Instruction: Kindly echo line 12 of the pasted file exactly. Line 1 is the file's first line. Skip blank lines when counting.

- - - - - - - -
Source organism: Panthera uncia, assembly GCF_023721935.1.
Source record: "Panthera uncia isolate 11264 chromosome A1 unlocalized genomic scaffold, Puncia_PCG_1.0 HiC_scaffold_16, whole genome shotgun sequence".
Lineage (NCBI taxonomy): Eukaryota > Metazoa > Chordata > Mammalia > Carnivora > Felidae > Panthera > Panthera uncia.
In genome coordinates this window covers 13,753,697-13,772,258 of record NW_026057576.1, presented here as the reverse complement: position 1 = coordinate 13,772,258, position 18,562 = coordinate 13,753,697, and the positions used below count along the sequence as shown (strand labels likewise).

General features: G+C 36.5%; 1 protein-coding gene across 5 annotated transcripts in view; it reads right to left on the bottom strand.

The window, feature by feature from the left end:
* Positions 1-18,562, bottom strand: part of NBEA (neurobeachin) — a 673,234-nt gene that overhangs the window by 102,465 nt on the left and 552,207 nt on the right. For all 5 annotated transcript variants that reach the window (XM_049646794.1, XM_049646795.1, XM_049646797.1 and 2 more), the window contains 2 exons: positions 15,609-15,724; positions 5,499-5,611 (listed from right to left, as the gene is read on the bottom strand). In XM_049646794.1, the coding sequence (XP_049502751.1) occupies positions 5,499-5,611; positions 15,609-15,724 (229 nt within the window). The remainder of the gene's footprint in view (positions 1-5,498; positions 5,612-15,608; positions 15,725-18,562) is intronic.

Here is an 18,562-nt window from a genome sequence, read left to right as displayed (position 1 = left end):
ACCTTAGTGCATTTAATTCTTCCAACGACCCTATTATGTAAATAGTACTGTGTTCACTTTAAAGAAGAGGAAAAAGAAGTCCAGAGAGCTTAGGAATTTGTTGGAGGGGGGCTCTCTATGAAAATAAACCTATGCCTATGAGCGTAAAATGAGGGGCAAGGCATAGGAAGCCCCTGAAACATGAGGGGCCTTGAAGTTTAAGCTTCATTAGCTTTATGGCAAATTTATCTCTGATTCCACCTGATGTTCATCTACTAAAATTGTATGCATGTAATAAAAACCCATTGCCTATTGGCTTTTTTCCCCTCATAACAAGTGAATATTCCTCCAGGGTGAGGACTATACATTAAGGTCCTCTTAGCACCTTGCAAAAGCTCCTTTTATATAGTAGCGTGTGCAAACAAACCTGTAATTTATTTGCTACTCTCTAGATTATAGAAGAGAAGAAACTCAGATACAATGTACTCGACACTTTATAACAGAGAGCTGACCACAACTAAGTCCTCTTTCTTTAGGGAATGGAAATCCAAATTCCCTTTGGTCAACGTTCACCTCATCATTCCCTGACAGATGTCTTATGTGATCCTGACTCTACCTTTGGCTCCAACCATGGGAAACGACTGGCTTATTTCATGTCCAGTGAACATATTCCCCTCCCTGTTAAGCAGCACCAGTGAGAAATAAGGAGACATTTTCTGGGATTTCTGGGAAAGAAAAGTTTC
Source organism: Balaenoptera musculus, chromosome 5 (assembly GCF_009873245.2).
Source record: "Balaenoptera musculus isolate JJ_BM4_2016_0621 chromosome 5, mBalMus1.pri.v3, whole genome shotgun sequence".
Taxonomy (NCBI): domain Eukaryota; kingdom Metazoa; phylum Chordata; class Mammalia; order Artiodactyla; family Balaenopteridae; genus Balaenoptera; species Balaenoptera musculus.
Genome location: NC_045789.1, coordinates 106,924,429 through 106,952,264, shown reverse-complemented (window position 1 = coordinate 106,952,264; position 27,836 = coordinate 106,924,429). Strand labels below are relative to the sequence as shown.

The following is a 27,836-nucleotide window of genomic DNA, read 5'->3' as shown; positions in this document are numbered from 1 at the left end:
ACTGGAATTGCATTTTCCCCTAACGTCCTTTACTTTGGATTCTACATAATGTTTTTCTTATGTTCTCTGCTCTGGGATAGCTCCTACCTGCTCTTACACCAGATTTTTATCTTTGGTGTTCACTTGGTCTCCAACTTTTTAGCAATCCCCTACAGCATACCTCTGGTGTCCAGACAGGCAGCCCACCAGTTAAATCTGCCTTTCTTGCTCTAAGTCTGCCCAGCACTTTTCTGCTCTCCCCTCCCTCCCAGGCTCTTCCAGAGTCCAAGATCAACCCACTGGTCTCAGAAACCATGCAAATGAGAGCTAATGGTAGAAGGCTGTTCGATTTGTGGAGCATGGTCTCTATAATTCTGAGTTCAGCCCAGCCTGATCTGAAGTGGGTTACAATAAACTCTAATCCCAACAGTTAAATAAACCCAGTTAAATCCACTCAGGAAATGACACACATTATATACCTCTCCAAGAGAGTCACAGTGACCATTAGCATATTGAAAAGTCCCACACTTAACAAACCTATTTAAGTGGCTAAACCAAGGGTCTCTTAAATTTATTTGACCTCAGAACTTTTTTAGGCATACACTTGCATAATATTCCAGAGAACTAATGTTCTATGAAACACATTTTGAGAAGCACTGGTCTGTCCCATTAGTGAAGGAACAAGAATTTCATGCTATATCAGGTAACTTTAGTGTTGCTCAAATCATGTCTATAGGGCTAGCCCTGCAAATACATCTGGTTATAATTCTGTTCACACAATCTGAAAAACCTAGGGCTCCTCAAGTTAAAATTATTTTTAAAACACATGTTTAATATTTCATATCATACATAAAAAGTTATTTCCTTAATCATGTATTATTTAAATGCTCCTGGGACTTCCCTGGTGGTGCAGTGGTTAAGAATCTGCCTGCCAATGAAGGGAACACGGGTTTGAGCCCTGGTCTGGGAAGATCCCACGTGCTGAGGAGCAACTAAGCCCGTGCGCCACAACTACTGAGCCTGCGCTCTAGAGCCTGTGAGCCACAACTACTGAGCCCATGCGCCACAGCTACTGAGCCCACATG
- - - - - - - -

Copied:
Taxonomy (NCBI): domain Eukaryota; kingdom Metazoa; phylum Chordata; class Mammalia; order Artiodactyla; family Balaenopteridae; genus Balaenoptera; species Balaenoptera musculus.